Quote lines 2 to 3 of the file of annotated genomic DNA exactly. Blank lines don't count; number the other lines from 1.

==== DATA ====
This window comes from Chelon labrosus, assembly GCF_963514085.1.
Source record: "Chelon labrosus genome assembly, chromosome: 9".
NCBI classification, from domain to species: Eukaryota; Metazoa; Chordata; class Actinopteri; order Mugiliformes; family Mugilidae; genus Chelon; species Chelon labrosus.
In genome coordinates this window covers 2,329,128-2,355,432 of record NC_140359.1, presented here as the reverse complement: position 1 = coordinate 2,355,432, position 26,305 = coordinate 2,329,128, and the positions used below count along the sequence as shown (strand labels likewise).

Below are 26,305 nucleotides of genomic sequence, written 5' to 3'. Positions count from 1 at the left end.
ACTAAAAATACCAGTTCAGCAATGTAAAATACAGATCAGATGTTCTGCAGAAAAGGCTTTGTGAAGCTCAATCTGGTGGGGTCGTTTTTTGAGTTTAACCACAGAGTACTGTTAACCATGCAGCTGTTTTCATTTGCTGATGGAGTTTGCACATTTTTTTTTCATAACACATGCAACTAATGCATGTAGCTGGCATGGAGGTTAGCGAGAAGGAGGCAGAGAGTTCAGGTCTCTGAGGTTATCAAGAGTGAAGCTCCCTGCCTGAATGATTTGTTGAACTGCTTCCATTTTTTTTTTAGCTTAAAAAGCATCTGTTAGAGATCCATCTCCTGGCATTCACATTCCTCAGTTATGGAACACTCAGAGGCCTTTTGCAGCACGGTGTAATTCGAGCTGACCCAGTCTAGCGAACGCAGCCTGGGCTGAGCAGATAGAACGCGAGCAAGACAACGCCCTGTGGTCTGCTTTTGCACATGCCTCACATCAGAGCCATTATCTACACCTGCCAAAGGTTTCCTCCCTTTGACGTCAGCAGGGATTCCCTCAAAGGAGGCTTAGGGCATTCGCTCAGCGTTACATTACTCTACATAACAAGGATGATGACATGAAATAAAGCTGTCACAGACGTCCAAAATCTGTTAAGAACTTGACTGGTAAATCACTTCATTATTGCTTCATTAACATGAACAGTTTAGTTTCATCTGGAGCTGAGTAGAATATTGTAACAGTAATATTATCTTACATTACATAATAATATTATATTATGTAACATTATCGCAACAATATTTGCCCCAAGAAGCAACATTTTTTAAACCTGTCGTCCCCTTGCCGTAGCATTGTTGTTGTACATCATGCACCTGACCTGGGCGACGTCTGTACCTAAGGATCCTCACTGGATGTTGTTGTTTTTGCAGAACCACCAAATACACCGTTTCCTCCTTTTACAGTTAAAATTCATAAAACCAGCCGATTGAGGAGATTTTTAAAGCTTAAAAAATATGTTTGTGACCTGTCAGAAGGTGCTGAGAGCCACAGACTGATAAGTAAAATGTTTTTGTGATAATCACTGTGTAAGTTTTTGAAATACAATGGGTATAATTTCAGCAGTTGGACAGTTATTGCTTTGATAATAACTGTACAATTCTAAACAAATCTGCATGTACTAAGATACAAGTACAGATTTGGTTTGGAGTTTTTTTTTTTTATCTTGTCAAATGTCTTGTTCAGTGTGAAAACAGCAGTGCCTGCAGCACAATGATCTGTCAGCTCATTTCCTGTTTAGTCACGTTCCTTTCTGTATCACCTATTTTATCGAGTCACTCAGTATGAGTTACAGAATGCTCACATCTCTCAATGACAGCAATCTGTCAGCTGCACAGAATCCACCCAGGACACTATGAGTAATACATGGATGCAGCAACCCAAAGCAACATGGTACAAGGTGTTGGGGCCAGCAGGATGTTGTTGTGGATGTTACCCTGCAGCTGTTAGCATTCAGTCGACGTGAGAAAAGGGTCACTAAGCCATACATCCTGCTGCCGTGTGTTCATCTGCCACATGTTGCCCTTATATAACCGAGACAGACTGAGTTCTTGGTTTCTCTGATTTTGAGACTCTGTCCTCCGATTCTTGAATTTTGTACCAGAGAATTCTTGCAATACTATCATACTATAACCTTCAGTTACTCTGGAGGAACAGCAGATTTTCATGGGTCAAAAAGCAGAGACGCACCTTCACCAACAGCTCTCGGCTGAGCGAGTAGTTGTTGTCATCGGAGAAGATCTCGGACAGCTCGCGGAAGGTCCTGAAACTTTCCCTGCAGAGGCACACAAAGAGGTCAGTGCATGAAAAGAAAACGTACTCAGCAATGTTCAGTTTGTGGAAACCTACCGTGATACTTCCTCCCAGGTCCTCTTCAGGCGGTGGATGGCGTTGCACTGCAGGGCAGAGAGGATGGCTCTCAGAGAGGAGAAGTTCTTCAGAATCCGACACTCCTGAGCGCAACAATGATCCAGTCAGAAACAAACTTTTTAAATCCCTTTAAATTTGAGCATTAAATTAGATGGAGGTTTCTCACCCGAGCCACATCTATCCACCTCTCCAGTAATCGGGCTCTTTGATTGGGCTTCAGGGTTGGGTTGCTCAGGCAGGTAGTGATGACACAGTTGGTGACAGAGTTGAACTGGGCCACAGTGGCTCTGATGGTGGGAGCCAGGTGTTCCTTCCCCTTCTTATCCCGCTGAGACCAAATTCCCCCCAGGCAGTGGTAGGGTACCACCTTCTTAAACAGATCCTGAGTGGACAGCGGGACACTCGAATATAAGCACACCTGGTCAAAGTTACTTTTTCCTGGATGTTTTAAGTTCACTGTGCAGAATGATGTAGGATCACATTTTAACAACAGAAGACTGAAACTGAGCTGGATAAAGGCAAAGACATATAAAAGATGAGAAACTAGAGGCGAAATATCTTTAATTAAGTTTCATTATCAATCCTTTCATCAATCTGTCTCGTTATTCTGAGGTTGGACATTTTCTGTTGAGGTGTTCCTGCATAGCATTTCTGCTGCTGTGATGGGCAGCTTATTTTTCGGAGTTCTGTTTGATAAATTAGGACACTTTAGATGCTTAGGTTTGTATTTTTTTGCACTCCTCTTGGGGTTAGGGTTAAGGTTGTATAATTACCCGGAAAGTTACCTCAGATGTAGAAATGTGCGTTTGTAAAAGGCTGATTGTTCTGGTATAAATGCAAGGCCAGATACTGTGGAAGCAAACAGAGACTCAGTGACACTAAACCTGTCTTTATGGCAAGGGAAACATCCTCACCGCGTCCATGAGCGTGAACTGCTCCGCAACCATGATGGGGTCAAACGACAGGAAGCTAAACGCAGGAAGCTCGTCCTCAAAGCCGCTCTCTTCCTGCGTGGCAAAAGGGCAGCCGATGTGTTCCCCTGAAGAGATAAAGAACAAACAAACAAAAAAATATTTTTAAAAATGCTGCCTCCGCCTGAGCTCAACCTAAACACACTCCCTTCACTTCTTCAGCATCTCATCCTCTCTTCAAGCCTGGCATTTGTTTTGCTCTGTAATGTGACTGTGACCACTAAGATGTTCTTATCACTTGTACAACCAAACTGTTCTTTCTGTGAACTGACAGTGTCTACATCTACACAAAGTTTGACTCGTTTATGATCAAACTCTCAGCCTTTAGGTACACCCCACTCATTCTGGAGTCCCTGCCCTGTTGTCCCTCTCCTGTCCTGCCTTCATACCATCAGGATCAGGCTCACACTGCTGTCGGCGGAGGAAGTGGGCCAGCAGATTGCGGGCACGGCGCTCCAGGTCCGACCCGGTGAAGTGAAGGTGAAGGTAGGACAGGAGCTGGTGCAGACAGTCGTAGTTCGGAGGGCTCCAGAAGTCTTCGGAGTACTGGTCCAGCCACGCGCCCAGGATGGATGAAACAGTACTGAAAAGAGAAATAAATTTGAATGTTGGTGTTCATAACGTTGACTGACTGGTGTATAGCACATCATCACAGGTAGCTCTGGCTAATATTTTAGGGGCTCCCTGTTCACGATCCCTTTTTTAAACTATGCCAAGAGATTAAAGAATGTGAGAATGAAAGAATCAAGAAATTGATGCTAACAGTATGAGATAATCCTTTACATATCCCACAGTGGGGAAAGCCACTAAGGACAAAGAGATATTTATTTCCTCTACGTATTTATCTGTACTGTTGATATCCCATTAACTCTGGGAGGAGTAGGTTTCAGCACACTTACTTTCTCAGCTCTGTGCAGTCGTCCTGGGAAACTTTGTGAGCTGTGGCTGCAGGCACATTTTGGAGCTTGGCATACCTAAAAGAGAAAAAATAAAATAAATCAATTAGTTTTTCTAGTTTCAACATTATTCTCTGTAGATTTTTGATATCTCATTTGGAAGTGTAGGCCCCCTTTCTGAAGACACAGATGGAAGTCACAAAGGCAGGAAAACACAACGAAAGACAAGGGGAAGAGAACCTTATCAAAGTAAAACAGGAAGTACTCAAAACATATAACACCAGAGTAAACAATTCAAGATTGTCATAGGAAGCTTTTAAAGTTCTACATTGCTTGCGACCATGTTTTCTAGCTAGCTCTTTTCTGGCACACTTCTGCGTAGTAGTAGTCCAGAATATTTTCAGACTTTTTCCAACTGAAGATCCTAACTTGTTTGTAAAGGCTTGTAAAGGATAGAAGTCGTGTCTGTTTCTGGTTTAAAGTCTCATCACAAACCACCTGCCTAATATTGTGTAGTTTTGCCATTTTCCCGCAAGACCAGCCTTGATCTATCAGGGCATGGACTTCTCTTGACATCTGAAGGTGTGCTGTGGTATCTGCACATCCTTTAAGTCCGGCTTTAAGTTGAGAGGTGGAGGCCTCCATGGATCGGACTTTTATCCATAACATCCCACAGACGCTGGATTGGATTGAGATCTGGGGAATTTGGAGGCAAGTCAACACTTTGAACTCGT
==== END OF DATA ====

Source record: "Chelon labrosus genome assembly, chromosome: 9".
NCBI classification, from domain to species: Eukaryota; Metazoa; Chordata; class Actinopteri; order Mugiliformes; family Mugilidae; genus Chelon; species Chelon labrosus.